Mind the (Gender) Gap

International Women’s Day may be over, but that doesn’t mean we should stop supporting one another. Thursday night, I attended Rebecca Minkoff’s two-part Press for Progress talk moderated by Jill Manoff, editor-in-chief of Glossy. It was so empowering to be surrounded by such strong and intelligent women discussing important issues encompassing the fight for gender equality.

The first conversation featured Anna Auerbach of Werk, a startup that aims to champion flexibility in the workday for women. Today, the standard work day is rigid. We work eight hours (or more) five days a week and there’s little room for play or to even take care of personal responsibilities such as raising a family. Women often get the short end of the stick due to this structure. You have so many amazing women killin’ it at their jobs, but then you begin to lose them along the way because life. They leave their jobs to raise their children for some time, but eventually never come back to work. Shockingly, 30% of women opt out of their jobs because of this, but 70% would have stayed if they had a flexible schedule.

Anna believes that if we close the flexibility gap, we can close the gender gap. It’s going to take a lot to accomplish this, but organizations such as Werk are taking the right steps to bridge that. If we can normalize the flexible workday, more and more women won’t be afraid to continue living their best lives.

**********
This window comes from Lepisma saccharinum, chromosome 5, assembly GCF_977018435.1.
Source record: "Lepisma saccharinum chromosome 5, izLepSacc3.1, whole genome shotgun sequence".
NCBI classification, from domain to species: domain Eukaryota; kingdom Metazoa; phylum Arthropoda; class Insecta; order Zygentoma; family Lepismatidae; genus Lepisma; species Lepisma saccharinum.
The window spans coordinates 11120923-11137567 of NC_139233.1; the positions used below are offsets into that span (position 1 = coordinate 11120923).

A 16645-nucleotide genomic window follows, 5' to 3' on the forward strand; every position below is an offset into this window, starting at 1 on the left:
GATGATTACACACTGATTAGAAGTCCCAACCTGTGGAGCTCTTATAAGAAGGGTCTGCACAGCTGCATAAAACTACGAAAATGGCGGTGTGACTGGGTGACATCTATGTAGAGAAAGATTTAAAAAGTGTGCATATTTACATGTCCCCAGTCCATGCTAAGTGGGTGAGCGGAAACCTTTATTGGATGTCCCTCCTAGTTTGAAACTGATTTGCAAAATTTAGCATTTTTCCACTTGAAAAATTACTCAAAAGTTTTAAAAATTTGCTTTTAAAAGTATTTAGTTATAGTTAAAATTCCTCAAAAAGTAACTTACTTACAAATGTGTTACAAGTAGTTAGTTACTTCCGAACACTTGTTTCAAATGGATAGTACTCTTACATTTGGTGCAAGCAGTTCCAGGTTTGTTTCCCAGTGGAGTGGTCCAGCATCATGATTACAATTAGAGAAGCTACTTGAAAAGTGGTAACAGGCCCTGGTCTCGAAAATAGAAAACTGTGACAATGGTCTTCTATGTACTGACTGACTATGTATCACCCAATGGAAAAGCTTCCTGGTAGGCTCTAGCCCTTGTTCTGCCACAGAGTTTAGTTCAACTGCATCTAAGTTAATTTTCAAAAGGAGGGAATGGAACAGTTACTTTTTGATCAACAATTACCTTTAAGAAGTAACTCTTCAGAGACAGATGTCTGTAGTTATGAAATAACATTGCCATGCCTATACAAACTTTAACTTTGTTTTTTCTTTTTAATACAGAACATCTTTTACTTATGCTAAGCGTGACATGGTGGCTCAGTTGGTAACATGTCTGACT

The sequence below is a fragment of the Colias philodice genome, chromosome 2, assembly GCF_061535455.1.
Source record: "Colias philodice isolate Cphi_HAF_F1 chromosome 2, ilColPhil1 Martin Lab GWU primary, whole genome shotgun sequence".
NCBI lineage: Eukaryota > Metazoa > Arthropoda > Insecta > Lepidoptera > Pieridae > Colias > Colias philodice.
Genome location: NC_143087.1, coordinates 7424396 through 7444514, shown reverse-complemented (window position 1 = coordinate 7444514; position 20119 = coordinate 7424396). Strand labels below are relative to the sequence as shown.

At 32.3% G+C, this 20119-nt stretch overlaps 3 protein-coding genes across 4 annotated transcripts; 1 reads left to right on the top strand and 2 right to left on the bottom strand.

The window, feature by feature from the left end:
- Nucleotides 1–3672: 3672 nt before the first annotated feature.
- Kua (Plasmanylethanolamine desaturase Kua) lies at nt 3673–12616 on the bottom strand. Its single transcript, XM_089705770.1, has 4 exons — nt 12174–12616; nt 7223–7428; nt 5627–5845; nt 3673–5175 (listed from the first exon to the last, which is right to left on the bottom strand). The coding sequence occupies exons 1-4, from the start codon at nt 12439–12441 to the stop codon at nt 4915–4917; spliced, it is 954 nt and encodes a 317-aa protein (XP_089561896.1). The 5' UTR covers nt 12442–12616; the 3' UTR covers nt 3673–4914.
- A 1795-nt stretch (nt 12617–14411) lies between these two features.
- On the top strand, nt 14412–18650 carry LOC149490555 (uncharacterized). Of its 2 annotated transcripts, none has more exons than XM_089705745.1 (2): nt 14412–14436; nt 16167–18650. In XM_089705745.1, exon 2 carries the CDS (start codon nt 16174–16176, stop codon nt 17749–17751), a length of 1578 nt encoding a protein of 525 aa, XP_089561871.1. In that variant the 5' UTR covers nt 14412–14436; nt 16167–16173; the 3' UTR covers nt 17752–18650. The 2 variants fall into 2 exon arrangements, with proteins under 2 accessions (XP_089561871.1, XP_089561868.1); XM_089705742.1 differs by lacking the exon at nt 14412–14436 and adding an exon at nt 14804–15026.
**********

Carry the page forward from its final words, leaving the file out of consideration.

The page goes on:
The second talk featured Va$htie, a music video director, designer, DJ, social media personality – a girl who does it all. She’s just 36, but she’s done so much in her life including directing videos for Kendrick Lamar and Justin Bieber, working at a tattoo shop when she was only 12, being the first woman to design a pair of Jordans, traveling the world to create short films and DJing a pre-Oscar party recently, just to name a few.

Aside all of that badassness, the work she’s done has changed societal norms for the better and she’s been an activist for women in today’s culture. She broke into the streetwear game early and is dominating an industry that’s made up of mostly males. Her success stems from the fact that she’s always stayed true to herself despite being so different from everyone else.

Over the years, streetwear has been popularized in main society – especially with all the luxury brand collaborations popping up such as Louis Vuitton x Supreme, Off-White x Jimmy Choo, etc. Everyone’s trying to be the next hypebeast (hypebae?). To Va$htie, it’s always been a representation of who you are and where you come from and now it’s all encompassing, even for women. She’s shown that it’s okay to show off your boyish side and dress the way you want if that’s what makes you feel good.

It’s so important to have these conversations to raise awareness about gender inequality. There’s still so much that needs to be done, but with inspiring women like this leading the way, we’re on our way to closing that gender gap.

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